Monday, July 6, 2015

Jiggs Whigham: not so standards

Azica Records
By Ric Bang
Buy CD: not so standards

I’m willing to bet that few readers will recognize any of this trio’s artists ... although I might be mistaken when it comes to trombonist Jiggs Whigham. He leads this group, and he played with two of the more famous “ghost” bands: the Glenn Miller orchestra that was led by Ray McKinley in 1961, and the 1963 Stan Kenton “mellophonium” band. 

Whigham was born in Cleveland, Ohio, in 1943; he was only 17 when he joined the Miller group. But touring wasn’t what he wanted as a profession, so — after his stint with Kenton — he settled in New York City to play commercially. That didn’t satisfied him either, so he migrated to Germany, where he still lives and works.

Whigham teaches and is a regular with big bands led by Kurt Edelhagen, Bert Kaempfert and Peter Herbolzheimer (likely unknown in the States, but big in Germany). Whigham also has been musical director for the Radio in the American Sector Big Band, and currently conducts Great Britain’s BBC Big Band. He periodically returns to the U.S., where he plays and records with American jazz artists.

The trio featured on this release is unusual, in that it consists of trombone, piano and electric bass. German-born Florian Weber is on piano, while Romanian-born Decebal Badila handles the bass. The session, recorded live at Cleveland’s Nighttown Jazz Club, contains three Great American Songbook standards (“The Days of Wine and Roses,” “Autumn Leaves” and “Some Day My Prince Will Come”), two jazz standards (“Bags’ Groove” and “Saint Thomas”) and one original by Whigham.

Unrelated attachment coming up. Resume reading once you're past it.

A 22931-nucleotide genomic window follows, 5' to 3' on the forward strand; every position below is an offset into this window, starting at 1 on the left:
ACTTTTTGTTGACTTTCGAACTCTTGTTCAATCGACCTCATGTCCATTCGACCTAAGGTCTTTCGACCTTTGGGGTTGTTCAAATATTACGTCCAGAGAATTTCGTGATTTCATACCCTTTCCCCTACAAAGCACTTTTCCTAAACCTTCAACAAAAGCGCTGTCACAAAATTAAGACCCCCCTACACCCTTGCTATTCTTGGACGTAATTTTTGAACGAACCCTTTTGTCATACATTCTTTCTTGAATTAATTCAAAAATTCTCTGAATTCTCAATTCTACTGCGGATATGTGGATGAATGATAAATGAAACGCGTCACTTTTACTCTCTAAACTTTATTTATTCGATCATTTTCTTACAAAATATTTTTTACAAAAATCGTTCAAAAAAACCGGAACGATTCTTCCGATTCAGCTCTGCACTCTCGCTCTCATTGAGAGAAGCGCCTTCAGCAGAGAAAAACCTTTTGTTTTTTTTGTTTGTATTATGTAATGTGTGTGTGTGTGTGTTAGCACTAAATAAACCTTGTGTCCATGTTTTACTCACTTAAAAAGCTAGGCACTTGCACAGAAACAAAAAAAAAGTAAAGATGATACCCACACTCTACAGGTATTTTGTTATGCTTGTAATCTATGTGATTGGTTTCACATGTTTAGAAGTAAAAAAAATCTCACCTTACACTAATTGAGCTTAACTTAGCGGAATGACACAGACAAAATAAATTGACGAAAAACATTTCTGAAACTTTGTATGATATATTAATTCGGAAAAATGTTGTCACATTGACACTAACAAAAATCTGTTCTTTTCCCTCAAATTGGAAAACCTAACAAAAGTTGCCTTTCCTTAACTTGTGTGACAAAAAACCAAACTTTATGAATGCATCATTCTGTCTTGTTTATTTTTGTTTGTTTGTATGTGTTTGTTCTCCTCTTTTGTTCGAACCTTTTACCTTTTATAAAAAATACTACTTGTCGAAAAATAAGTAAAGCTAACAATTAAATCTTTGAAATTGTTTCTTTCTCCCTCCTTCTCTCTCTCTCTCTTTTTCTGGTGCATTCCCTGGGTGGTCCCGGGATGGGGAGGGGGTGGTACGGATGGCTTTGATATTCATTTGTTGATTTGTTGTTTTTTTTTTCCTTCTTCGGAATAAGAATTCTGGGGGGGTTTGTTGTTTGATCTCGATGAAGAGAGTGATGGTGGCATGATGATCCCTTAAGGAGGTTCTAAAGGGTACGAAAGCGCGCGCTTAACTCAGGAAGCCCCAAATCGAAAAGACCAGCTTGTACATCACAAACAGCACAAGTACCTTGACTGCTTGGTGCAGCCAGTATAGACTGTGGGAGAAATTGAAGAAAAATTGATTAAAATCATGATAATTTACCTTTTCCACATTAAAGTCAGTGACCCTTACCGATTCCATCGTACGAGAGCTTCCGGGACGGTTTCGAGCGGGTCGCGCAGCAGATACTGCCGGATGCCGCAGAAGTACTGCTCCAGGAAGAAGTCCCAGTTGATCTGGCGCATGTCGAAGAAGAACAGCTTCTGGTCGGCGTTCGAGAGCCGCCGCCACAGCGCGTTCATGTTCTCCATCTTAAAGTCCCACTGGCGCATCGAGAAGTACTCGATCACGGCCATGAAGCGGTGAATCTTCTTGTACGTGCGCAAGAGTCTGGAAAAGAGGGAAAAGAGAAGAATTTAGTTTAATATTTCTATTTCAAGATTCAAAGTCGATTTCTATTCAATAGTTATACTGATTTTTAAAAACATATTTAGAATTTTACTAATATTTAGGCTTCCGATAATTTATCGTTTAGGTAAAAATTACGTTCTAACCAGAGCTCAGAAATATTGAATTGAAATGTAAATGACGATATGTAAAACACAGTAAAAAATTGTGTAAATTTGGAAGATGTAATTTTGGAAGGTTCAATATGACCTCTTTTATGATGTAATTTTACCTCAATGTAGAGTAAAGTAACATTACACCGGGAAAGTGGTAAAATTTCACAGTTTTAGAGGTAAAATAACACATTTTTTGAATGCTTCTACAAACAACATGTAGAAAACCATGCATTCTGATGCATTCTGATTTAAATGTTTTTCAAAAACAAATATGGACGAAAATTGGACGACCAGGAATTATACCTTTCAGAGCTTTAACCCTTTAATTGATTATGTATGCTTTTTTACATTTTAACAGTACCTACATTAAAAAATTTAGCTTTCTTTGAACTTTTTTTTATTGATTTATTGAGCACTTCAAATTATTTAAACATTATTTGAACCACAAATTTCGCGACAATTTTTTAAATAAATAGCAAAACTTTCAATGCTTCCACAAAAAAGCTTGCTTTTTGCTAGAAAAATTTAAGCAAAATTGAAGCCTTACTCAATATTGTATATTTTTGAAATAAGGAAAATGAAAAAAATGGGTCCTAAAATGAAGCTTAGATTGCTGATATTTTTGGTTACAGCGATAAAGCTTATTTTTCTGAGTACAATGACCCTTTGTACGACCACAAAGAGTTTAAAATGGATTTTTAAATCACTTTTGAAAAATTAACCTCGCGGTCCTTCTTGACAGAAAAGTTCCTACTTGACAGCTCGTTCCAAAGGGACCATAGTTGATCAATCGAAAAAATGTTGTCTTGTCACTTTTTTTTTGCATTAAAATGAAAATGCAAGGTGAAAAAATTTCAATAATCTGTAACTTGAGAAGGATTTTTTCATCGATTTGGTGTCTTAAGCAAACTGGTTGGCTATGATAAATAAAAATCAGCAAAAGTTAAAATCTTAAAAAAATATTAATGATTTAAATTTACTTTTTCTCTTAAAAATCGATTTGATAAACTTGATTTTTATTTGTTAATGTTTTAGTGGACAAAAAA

The trio sound is unique: definitely not what most folks are accustomed to hearing. Part of that is the instrumentation: The electric bass isn’t as “full” as an upright, and there’s no drummer to help fill in the “bottom.” Additionally, the musicians’ overall style shows a noticeably modern European influence: smooth and “clean,” and not as loose or swinging as many American talents.

All that said, “different” is no less enjoyable. Whigham’s trio delivers an impressive album, and one that deserves placement in your library.

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